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Commerce Department Issues New Rule to Tighten Gun Exports

The new rule makes it harder for gun makers to export semi-automatic weapons to high-risk countries

Today, the U.S. Department of Commerce published an interim final rule to tighten firearms export requirements, promote national security and foreign policy interests, and help reduce gun violence abroad. The rule comes after the department announced a pause on issuing new firearm and ammunition export licenses in the fall amid reports that the agency had helped U.S. gun makers export tens of thousands of semi-automatic weapons to “some of the most violent countries in the world” by easing export restrictions.

The Trump administration moved oversight of firearms exports from the State Department to the Commerce Department in 2020 after lobbying from the National Shooting Sports Foundation (NSSF), the gun industry’s trade association, “making it easier for gunmakers to sell their wares abroad.” In 2019, before the transition, U.S. gun makers exported 317,482 firearms. But in 2022, gun makers exported 629,163 firearms — nearly twice as many guns.

how the Rule Works

The Commerce Department’s interim final rule is designed to give the agency more information to evaluate firearms export applications going forward. For example, the rule creates new Export Control Classification Numbers (ECCNs) to differentiate between semi-automatic and non-semi-automatic firearms in export applications and assess the lethality of the weapons U.S. gun makers are exporting abroad. Previously, the Commerce Department used only two ECCNs to categorize all pistols, shotguns, and rifles, regardless of how they operated. That meant AR-15s, which have been used in some of the deadliest mass shootings in the United States, were previously grouped with hunting rifles and reproduction muskets.

The rule also requires that export applicants provide purchase orders and other documents — including import licenses from destination countries that require them and passport information for individual recipients — so the Commerce Department can better assess the intended recipients of the weapons, especially in high-risk countries. Further, the rule formalizes an interagency working group headed by the State Department to “evaluate firearm diversion and misuse risks on a country‐by‐country basis.” These risks include firearms trafficking, terrorism, human rights concerns, political violence and instability, corruption, organized crime, and drug trafficking.

In other words, with the rule, the Commerce Department can more easily deny a shipment of semi-automatic assault weapons to a country where the guns have a high chance of being diverted to cartels, for example.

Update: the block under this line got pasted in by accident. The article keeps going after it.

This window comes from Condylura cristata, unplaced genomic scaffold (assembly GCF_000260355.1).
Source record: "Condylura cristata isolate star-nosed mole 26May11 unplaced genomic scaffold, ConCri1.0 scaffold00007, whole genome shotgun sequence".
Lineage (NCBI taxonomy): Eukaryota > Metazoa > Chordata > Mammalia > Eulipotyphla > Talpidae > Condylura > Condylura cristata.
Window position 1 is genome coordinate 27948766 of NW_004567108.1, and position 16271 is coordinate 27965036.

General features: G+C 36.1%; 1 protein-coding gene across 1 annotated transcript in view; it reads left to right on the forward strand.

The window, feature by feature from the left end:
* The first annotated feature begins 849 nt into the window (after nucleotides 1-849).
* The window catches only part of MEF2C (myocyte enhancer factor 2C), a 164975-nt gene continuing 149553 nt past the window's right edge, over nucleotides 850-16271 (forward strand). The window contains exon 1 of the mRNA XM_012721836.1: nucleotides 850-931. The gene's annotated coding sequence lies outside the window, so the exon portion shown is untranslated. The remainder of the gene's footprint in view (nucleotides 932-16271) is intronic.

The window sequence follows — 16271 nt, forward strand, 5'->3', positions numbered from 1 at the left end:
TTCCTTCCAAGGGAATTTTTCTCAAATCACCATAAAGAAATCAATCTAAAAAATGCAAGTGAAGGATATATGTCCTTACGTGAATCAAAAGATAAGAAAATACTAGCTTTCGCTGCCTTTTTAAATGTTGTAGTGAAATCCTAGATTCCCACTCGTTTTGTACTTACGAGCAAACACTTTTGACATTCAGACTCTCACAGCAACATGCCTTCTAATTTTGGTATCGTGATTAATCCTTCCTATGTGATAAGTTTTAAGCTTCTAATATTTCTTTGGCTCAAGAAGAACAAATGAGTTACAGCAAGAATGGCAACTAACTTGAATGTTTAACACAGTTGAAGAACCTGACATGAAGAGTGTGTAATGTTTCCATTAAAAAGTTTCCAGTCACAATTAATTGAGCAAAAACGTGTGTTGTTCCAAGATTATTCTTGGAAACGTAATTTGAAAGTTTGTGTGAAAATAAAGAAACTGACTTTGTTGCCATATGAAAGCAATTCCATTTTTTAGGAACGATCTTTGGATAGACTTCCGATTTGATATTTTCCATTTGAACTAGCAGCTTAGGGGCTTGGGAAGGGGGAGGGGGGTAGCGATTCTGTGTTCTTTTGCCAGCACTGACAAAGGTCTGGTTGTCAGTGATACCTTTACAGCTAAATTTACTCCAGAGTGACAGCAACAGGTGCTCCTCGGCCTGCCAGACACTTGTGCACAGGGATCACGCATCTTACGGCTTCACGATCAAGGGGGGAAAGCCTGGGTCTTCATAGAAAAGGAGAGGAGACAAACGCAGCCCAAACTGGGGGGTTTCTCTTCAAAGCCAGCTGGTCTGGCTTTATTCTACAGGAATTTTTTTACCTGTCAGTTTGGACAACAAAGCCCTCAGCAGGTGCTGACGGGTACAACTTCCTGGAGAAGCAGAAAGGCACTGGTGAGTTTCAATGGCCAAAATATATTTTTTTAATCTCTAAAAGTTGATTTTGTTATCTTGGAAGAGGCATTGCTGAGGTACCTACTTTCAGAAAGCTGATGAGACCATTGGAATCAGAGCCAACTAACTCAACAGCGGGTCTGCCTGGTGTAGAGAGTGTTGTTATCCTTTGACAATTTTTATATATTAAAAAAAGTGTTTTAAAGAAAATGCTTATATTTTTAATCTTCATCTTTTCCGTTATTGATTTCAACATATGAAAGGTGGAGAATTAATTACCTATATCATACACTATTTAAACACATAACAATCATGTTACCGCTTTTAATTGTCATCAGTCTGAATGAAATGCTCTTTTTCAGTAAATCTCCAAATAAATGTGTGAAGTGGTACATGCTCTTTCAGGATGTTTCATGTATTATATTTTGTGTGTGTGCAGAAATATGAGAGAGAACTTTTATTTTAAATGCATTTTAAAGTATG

Notably, the rule establishes that the Commerce Department will now work from a presumption of denial for export applications to non-government end-users in 36 high-risk countries identified by the State Department. The list of high-risk countries will be updated annually. The Commerce Department also stated that it will revoke all current firearms export licenses to non-government end-users in those 36 high-risk countries on July 1.

In addition, with the rule, firearms export licenses involving countries that are not U.S. allies or partners will only be valid for one year instead of four, allowing the agency to more quickly respond if a country’s risk factors change.

the industry responds

Larry Keane, the NSSF’s senior vice president and general counsel, said, “The rule will simply shutter small businesses all across America by cutting them off from the export market, resulting in the loss of good paying jobs.” But it’s unclear what small businesses Keane is referring to. A look at the most recent data shows that the top exporters of firearms are all large gun makers, including Glock, Ruger, Sig Sauer, Savage Arms, and Smith & Wesson. Ruger and Smith & Wesson alone reported net sales of $541 million and $479 million in 2023, respectively.

The NSSF also released a statement claiming the rule “is intended to hobble the firearm industry’s ability to compete in the international market under the false pretense of advancing U.S. national security.” But as the Commerce Department noted in the rule, the agency “identified specific cases in which lawful exports of firearms and related items were misused or diverted in a manner that adversely impacted U.S. national security and foreign policy interests,” including one case in which a U.S.-made firearm was involved in a political assassination, another where lawfully exported parts were used to assemble illegal firearms in Taiwan, and situations where firearms and ammunition were diverted to Russia, possibly to “support Russia’s further invasion of Ukraine.”

The rule further references a 2022 report from the nonpartisan Government Accountability Office, which “identified concerns that the U.S. government is licensing firearm exports that fuel criminal activity and gun violence, enable human rights abuses, and destabilize government institutions…in Central America.” Additionally, limited data shows that at least 11 percent of all crime guns recovered and traced internationally between 2017 and 2021 — 18,749 firearms — were lawfully exported from the United States.

The new rule goes into effect on May 30, 2024, and the Commerce Department will accept public comments on it until July 1.

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